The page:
World War III or Subjugation?

Is this the dilemma the world is faced with today?

Paul Craig Roberts has long been a critic of Vladimir Putin’s policy towards the United States. He stigmatizes his pusillanimous reactions to American provocations, such as NATO’s on-going move East, the seizure of Russian Consular property in San Francisco, the freezing of about $300 million of Russian financial assets, and economic sanctions imposed on Russia which are a case of war absent a U.N. Security Council’s approval. Gilbert Doctorow joins Roberts in his criticism of Putin. As pertinent as their opinion might be, I respectfully disagree. Here is why.

Vladimir Putin is an intelligent, rationale and knowledgeable person. The United States are led by neocons—a bunch of people who are overwhelmed by their emotions and could—one thing leading to another—start World War III. [According to The Royal Institute of International Affairs (April 2014), on thirteen occasions the world came close to a nuclear war due to human errors or technical deficiencies during the Cold War].

Bombing Yemen is ineffective. Joe Biden knows it but vowed to continue anyway! The situation in the Middle East is extremely unstable, and the war in Ukraine shows no sign of abating.

Taiwan is an enigma. The world is unsettled. Vladimir Putin knows it, so does Xi Jinping. Neither one wants to face another Cuban crisis, not even a situation which would be close to it. Both follow a policy aimed at protecting their country’s respective interests while avoiding anything which could make it worse or be viewed as provocative by the United States and increase tension. The United States never, ever declared war with the exception of World War I, and the Iraq invasion of 2003. All the wars fought by the United States were provoked by Washington. The war in Ukraine is a case in point, but so is the war against Mexico, the war against Spain, Vietnam, not to mention the attrition of Indian tribes through repeated treaties Washington knew very well Indians could not abide by, etc. Vladimir Putin and Xi Jinping know that and act accordingly.

The danger, of course, and this is what worries Paul Craig Roberts and Gilbert Doctorow, is that Vladimir Putin’s and Xi Jinping’s rational, controlled attitude may backfire, and lead to their defeat—a prolonged Ukraine war would do Russia in. A weakened Russia would give China no choice but surrender. Indeed, the risk exists. The question then becomes: What’s preferable? WWIII or subjugation? Vladimir Putin and Xi Jinping are desperately trying to find a middle way. Will they succeed? As for the neocons, one wonders whether they are aware of the dilemma.

Jean-Luc Basle is a former Vice President of the Citigroup New York (retired).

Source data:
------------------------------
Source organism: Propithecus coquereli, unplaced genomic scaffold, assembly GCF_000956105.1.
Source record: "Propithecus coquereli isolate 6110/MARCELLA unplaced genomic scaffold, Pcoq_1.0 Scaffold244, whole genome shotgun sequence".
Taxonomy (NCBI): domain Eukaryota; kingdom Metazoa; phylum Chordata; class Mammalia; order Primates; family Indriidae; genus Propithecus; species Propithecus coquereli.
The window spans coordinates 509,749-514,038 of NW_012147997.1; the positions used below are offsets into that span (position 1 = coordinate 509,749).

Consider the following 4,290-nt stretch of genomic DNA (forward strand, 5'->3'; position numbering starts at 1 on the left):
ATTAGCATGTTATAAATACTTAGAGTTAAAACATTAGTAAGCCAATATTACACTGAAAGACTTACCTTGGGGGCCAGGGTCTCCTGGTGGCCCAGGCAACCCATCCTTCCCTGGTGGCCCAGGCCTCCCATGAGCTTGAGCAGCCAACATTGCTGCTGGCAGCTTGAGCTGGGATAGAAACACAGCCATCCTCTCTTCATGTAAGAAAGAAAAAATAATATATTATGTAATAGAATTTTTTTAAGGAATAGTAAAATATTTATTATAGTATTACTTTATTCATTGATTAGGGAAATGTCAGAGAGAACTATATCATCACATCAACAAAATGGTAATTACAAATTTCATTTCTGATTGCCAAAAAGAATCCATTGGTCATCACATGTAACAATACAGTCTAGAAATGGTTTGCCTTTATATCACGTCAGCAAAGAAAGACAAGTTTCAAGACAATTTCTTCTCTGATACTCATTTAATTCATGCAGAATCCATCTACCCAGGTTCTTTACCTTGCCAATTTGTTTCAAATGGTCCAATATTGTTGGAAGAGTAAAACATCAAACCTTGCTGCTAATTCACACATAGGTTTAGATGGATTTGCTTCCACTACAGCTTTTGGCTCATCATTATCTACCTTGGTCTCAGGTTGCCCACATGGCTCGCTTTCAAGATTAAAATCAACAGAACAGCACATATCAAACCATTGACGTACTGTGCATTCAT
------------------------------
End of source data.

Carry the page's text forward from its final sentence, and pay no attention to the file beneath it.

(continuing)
Featured: The Wild Hunt of Odin, by Peter Nicolai Arbo; painted in 1872.

Trump’s War on the Deep State

Donald Trump ended a recent statement with the words, “I will destroy the deep state and restore a government controlled by the people and for the people.” This ten-point statement is a declaration of war on the deep state. This state, whose existence cannot be denied, is behind the assassination of John Kennedy, and most likely behind the impeachment of Richard Nixon, not to mention the one planned for Donald Trump. To say such things is almost suicidal. What would happen if he disappeared from the political scene?

Listening to the former president’s words, two of John Kennedy’s speeches come to mind: his graduation speech at American University on June 10, 1963, and his address to the Media and Publishers Association on April 27, 1961.

In the first, eight months after the Cuban crisis, Kennedy advocated peace—by which he meant a lull in US-Soviet relations. On that day, he signed his own death warrant, even if there were other factors to consider in his assassination.

In the second speech, he bluntly described his loneliness in the face of what he calls “a monolithic and ruthless conspiracy that relies primarily on secret practices to increase its sphere of influence.” Faced with this deep state that had to be destroyed, he asked for the media’s assistance: “I ask for your help in the face of this immense task in order to inform and alert the American people.” With the benefit of hindsight, we are tempted to think that this was an innocent, even naive step on his part.

Trump’s words are reminiscent of Kennedy’s. Like Kennedy, he seems to have taken a great risk. Underneath the apparent calm, tensions are extremely high in the United States. Some analysts do not hesitate to evoke the possibility of a new civil war. But what then? Fortunately, the worst is never certain.

Jean-Luc Basle is a former Vice President of the Citigroup New York (retired).